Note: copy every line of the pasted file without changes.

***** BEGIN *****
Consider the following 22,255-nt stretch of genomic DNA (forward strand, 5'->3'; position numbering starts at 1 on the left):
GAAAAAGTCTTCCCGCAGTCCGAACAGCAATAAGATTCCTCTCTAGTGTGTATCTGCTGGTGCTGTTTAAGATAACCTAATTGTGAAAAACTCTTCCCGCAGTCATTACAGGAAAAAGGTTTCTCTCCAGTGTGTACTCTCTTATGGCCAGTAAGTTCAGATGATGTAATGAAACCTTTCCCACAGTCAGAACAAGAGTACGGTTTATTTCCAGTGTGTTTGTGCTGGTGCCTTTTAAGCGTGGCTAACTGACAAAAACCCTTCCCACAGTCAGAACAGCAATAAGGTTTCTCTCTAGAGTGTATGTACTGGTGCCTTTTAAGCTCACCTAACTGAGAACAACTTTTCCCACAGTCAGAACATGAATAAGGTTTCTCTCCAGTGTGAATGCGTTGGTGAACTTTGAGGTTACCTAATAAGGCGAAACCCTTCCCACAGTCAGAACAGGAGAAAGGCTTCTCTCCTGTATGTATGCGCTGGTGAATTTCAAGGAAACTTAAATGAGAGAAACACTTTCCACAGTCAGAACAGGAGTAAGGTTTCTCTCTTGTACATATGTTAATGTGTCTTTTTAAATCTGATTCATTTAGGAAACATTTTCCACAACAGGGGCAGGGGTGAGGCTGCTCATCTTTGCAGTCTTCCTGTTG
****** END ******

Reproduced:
Consider the following 22,255-nt stretch of genomic DNA (forward strand, 5'->3'; position numbering starts at 1 on the left):
GAAAAAGTCTTCCCGCAGTCCGAACAGCAATAAGATTCCTCTCTAGTGTGTATCTGCTGGTGCTGTTTAAGATAACCTAATTGTGAAAAACTCTTCCCGCAGTCATTACAGGAAAAAGGTTTCTCTCCAGTGTGTACTCTCTTATGGCCAGTAAGTTCAGATGATGTAATGAAACCTTTCCCACAGTCAGAACAAGAGTACGGTTTATTTCCAGTGTGTTTGTGCTGGTGCCTTTTAAGCGTGGCTAACTGACAAAAACCCTTCCCACAGTCAGAACAGCAATAAGGTTTCTCTCTAGAGTGTATGTACTGGTGCCTTTTAAGCTCACCTAACTGAGAACAACTTTTCCCACAGTCAGAACATGAATAAGGTTTCTCTCCAGTGTGAATGCGTTGGTGAACTTTGAGGTTACCTAATAAGGCGAAACCCTTCCCACAGTCAGAACAGGAGAAAGGCTTCTCTCCTGTATGTATGCGCTGGTGAATTTCAAGGAAACTTAAATGAGAGAAACACTTTCCACAGTCAGAACAGGAGTAAGGTTTCTCTCTTGTACATATGTTAATGTGTCTTTTTAAATCTGATTCATTTAGGAAACATTTTCCACAACAGGGGCAGGGGTGAGGCTGCTCATCTTTGCAGTCTTCCTGTTG